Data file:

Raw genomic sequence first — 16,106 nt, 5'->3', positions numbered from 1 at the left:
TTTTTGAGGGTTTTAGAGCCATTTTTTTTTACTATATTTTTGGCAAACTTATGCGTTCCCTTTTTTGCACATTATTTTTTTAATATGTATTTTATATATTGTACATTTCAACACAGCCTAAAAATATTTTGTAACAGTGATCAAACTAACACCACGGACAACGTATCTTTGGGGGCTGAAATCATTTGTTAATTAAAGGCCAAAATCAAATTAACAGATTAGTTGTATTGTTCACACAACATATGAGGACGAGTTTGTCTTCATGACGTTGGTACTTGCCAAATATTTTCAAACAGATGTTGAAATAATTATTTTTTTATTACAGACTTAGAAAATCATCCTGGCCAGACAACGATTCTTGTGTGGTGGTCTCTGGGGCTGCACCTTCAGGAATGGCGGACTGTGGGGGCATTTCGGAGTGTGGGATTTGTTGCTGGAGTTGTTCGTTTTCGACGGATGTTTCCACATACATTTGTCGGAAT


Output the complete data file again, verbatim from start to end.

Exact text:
Raw genomic sequence first — 16,106 nt, 5'->3', positions numbered from 1 at the left:
TTTTTGAGGGTTTTAGAGCCATTTTTTTTTACTATATTTTTGGCAAACTTATGCGTTCCCTTTTTTGCACATTATTTTTTTAATATGTATTTTATATATTGTACATTTCAACACAGCCTAAAAATATTTTGTAACAGTGATCAAACTAACACCACGGACAACGTATCTTTGGGGGCTGAAATCATTTGTTAATTAAAGGCCAAAATCAAATTAACAGATTAGTTGTATTGTTCACACAACATATGAGGACGAGTTTGTCTTCATGACGTTGGTACTTGCCAAATATTTTCAAACAGATGTTGAAATAATTATTTTTTTATTACAGACTTAGAAAATCATCCTGGCCAGACAACGATTCTTGTGTGGTGGTCTCTGGGGCTGCACCTTCAGGAATGGCGGACTGTGGGGGCATTTCGGAGTGTGGGATTTGTTGCTGGAGTTGTTCGTTTTCGACGGATGTTTCCACATACATTTGTCGGAAT